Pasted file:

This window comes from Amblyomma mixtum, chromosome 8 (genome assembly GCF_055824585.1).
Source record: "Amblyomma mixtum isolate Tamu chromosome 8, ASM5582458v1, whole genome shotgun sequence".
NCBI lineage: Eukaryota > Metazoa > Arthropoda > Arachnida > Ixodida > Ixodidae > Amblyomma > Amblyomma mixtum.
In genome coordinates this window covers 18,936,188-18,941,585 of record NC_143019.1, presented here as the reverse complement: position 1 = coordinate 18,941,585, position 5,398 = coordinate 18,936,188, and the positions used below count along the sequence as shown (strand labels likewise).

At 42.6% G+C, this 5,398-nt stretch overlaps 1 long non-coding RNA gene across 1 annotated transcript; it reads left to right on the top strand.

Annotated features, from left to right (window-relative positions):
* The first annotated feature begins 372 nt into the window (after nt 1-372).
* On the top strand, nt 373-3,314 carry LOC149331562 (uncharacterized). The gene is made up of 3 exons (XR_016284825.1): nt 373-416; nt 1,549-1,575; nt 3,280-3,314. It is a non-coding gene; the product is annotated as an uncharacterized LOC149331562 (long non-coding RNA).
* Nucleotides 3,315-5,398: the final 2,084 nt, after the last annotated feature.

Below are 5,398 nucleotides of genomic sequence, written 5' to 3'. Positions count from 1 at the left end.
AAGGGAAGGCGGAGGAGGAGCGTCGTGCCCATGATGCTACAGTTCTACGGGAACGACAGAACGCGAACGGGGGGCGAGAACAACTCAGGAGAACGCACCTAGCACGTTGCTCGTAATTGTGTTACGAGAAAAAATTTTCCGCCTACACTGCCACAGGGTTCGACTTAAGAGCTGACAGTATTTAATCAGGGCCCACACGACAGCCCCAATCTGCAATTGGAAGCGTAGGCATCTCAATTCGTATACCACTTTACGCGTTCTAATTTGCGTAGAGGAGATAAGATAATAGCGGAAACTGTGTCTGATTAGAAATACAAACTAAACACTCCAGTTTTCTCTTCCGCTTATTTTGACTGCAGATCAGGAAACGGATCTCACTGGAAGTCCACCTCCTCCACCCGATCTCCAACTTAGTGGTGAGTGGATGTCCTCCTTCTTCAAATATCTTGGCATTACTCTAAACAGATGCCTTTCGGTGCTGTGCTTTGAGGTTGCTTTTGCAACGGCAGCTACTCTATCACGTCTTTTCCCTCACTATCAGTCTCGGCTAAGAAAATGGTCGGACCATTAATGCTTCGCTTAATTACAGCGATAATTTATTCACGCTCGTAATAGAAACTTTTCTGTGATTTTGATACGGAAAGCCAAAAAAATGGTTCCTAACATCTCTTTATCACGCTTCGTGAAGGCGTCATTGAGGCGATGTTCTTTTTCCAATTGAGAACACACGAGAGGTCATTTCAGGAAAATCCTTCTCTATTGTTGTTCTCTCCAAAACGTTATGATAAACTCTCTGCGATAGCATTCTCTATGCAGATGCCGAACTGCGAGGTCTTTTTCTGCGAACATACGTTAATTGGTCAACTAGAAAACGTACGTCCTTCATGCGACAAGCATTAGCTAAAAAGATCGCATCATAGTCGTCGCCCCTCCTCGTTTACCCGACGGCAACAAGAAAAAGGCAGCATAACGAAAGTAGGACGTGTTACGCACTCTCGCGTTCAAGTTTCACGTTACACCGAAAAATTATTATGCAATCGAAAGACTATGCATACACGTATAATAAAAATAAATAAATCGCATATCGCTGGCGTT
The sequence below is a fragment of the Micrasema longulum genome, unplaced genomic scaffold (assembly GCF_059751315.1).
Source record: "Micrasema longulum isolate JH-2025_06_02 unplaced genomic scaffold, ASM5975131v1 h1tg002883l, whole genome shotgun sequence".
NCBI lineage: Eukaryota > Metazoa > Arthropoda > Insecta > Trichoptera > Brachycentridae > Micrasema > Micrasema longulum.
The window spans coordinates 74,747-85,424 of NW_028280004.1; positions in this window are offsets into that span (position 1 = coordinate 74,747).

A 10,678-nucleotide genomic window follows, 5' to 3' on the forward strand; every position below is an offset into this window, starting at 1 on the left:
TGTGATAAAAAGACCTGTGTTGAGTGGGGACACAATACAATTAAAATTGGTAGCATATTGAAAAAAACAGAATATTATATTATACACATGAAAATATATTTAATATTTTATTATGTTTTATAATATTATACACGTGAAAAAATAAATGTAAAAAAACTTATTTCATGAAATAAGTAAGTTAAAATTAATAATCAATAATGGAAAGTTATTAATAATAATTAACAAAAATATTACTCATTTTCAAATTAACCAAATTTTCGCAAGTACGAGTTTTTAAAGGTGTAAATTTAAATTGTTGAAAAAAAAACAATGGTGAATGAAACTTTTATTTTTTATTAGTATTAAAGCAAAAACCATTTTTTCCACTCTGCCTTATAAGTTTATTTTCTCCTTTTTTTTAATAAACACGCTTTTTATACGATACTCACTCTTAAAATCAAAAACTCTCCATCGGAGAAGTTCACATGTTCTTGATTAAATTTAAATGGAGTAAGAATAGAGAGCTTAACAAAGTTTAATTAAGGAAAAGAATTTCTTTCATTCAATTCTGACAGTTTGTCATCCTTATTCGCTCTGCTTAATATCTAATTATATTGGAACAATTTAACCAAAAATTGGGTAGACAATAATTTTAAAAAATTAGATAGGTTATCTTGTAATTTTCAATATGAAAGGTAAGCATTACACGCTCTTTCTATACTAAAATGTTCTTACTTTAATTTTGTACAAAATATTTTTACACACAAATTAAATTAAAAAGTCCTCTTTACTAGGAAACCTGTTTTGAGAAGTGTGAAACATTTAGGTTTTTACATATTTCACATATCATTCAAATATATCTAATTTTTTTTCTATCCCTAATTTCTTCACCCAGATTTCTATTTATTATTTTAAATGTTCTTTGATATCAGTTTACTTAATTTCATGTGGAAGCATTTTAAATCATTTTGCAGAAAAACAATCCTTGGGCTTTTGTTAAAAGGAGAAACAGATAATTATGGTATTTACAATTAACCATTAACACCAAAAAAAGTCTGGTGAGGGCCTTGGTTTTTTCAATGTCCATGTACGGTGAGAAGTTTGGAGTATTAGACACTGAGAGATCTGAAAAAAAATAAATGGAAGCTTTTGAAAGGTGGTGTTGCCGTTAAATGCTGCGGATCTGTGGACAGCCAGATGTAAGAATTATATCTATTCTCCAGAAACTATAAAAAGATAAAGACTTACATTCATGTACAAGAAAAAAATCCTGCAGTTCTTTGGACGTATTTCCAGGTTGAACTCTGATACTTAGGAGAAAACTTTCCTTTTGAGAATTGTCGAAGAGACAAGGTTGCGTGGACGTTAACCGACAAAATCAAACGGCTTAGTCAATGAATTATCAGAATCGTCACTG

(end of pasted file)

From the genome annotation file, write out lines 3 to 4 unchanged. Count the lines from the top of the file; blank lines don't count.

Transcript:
NCBI lineage: Eukaryota > Metazoa > Arthropoda > Arachnida > Ixodida > Ixodidae > Amblyomma > Amblyomma mixtum.
In genome coordinates this window covers 18,936,188-18,941,585 of record NC_143019.1, presented here as the reverse complement: position 1 = coordinate 18,941,585, position 5,398 = coordinate 18,936,188, and the positions used below count along the sequence as shown (strand labels likewise).